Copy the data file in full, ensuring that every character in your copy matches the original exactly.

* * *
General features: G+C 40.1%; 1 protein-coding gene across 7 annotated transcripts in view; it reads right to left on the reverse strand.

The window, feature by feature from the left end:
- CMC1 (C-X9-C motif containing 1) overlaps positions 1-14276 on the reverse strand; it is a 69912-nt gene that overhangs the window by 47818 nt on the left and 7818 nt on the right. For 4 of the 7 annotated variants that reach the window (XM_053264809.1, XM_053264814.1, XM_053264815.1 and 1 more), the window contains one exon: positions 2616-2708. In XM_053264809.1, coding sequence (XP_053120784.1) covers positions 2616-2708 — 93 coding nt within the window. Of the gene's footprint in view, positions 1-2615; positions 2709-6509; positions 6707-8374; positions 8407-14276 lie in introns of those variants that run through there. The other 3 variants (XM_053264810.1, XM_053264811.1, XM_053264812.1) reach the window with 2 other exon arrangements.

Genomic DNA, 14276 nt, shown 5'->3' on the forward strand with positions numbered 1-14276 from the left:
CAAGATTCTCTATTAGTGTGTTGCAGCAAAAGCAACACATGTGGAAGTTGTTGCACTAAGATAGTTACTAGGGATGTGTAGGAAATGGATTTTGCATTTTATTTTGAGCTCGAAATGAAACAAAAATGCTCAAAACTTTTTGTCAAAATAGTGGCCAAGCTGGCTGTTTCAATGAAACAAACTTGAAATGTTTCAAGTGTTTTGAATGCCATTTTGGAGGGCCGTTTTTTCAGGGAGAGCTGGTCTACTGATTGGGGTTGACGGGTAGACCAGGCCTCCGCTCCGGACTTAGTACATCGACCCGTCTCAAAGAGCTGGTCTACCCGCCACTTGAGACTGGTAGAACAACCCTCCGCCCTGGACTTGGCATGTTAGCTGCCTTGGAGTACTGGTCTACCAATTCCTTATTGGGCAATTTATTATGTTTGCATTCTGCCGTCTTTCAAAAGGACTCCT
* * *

General features: G+C 40.1%; 1 protein-coding gene across 7 annotated transcripts in view; it reads right to left on the reverse strand.

The window, feature by feature from the left end:
- CMC1 (C-X9-C motif containing 1) overlaps positions 1-14276 on the reverse strand; it is a 69912-nt gene that overhangs the window by 47818 nt on the left and 7818 nt on the right. For 4 of the 7 annotated variants that reach the window (XM_053264809.1, XM_053264814.1, XM_053264815.1 and 1 more), the window contains one exon: positions 2616-2708. In XM_053264809.1, coding sequence (XP_053120784.1) covers positions 2616-2708 — 93 coding nt within the window. Of the gene's footprint in view, positions 1-2615; positions 2709-6509; positions 6707-8374; positions 8407-14276 lie in introns of those variants that run through there. The other 3 variants (XM_053264810.1, XM_053264811.1, XM_053264812.1) reach the window with 2 other exon arrangements.

Genomic DNA, 14276 nt, shown 5'->3' on the forward strand with positions numbered 1-14276 from the left:
CAAGATTCTCTATTAGTGTGTTGCAGCAAAAGCAACACATGTGGAAGTTGTTGCACTAAGATAGTTACTAGGGATGTGTAGGAAATGGATTTTGCATTTTATTTTGAGCTCGAAATGAAACAAAAATGCTCAAAACTTTTTGTCAAAATAGTGGCCAAGCTGGCTGTTTCAATGAAACAAACTTGAAATGTTTCAAGTGTTTTGAATGCCATTTTGGAGGGCCGTTTTTTCAGGGAGAGCTGGTCTACTGATTGGGGTTGACGGGTAGACCAGGCCTCCGCTCCGGACTTAGTACATCGACCCGTCTCAAAGAGCTGGTCTACCCGCCACTTGAGACTGGTAGAACAACCCTCCGCCCTGGACTTGGCATGTTAGCTGCCTTGGAGTACTGGTCTACCAATTCCTTATTGGGCAATTTATTATGTTTGCATTCTGCCGTCTTTCAAAAGGACTCCT